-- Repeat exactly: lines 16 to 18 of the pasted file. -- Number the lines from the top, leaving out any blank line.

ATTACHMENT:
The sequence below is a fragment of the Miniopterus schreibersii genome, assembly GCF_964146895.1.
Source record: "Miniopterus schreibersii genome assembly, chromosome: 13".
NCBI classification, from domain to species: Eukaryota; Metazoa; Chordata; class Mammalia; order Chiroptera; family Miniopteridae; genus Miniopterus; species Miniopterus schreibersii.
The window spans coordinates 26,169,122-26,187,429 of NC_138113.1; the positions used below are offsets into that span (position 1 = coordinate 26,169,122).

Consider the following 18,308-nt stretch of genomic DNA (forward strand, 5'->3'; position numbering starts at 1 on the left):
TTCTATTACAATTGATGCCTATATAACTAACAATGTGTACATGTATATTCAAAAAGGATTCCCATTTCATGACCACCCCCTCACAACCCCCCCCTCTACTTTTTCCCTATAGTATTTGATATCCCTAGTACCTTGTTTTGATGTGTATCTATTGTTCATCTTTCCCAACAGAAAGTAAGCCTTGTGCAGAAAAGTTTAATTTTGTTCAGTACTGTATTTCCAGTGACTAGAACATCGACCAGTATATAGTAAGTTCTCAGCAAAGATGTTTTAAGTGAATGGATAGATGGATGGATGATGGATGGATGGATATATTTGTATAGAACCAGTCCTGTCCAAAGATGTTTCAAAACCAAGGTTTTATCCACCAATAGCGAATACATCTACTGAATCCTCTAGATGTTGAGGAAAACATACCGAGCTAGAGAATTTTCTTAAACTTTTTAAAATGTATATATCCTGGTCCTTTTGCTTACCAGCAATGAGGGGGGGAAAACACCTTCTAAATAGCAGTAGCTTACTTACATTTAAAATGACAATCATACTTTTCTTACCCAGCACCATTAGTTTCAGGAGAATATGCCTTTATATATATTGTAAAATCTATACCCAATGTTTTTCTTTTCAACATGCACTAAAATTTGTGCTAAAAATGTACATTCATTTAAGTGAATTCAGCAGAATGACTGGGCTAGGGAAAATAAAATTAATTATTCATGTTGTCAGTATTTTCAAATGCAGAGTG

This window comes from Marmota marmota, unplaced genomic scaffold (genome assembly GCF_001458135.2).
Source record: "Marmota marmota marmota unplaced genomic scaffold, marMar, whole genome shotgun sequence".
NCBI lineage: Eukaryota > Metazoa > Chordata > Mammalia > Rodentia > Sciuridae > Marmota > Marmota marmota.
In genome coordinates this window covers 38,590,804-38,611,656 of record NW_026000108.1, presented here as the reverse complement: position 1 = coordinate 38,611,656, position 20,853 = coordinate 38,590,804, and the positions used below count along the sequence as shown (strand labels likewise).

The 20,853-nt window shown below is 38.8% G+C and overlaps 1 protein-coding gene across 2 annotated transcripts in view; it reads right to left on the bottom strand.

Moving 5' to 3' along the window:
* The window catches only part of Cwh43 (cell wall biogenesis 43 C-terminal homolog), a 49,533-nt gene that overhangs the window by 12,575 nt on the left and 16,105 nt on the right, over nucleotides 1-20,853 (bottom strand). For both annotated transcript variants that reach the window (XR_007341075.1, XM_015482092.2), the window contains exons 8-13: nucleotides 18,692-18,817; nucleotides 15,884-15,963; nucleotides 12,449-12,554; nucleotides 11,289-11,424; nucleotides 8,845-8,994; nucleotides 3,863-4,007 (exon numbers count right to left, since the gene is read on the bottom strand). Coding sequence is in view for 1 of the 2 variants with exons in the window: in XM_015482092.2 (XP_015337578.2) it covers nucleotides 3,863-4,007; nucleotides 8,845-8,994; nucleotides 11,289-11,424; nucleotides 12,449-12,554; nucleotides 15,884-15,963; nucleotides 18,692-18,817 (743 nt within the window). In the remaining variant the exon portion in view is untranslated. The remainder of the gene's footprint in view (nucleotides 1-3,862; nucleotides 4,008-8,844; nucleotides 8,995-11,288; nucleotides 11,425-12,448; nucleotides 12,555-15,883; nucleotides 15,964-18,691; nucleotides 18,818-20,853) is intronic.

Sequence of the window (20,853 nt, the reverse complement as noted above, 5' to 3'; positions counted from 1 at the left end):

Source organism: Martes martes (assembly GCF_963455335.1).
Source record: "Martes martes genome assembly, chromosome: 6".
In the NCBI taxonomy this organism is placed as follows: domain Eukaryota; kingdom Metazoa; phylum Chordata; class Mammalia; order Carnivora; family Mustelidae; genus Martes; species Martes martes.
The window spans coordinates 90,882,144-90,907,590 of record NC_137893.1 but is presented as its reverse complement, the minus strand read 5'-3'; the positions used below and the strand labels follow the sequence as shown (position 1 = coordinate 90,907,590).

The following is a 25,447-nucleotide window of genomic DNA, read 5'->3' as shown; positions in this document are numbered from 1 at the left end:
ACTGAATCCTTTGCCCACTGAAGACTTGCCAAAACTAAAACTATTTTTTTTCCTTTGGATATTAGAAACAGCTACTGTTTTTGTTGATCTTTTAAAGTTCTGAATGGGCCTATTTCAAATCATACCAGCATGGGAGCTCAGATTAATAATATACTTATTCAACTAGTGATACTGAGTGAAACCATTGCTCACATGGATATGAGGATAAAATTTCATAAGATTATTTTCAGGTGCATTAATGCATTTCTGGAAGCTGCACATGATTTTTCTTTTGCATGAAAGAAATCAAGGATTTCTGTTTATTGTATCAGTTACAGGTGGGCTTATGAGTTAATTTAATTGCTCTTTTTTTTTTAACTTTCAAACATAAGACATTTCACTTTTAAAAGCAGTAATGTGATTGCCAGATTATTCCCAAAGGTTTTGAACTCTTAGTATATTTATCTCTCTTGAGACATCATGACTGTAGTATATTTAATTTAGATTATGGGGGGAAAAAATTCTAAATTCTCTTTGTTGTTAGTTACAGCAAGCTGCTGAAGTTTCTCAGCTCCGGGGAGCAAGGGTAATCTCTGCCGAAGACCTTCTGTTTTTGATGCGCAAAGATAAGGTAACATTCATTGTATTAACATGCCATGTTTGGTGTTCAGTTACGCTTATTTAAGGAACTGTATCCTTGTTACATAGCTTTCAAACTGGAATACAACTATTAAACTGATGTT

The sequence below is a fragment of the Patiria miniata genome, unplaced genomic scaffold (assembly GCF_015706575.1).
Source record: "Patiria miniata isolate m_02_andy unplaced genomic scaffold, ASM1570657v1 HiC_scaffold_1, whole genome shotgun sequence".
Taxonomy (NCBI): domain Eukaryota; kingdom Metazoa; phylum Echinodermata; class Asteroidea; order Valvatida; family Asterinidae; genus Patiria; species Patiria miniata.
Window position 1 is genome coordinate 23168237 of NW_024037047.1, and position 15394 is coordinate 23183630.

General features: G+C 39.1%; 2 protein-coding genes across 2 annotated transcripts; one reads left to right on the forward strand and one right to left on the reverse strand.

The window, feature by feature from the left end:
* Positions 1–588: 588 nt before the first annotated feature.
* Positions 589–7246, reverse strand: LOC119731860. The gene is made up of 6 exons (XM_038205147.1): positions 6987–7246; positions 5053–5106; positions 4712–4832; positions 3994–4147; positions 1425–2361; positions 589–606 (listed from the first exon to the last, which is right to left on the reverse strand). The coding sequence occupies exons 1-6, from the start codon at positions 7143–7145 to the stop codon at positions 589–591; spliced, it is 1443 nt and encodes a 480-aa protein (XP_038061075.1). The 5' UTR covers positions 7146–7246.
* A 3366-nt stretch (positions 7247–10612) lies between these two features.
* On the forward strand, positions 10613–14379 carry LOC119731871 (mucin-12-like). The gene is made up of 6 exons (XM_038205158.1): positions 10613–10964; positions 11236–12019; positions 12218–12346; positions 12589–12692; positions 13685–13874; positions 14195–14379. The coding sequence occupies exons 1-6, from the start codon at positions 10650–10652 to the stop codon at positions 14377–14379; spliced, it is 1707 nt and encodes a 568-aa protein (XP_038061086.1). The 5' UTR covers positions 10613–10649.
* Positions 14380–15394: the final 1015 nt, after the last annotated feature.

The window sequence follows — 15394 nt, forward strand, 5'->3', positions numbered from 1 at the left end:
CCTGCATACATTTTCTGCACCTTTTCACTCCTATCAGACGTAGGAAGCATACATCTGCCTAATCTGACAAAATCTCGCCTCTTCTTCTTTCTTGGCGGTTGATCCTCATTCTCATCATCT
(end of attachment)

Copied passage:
Source record: "Martes martes genome assembly, chromosome: 6".
In the NCBI taxonomy this organism is placed as follows: domain Eukaryota; kingdom Metazoa; phylum Chordata; class Mammalia; order Carnivora; family Mustelidae; genus Martes; species Martes martes.
The window spans coordinates 90,882,144-90,907,590 of record NC_137893.1 but is presented as its reverse complement, the minus strand read 5'-3'; the positions used below and the strand labels follow the sequence as shown (position 1 = coordinate 90,907,590).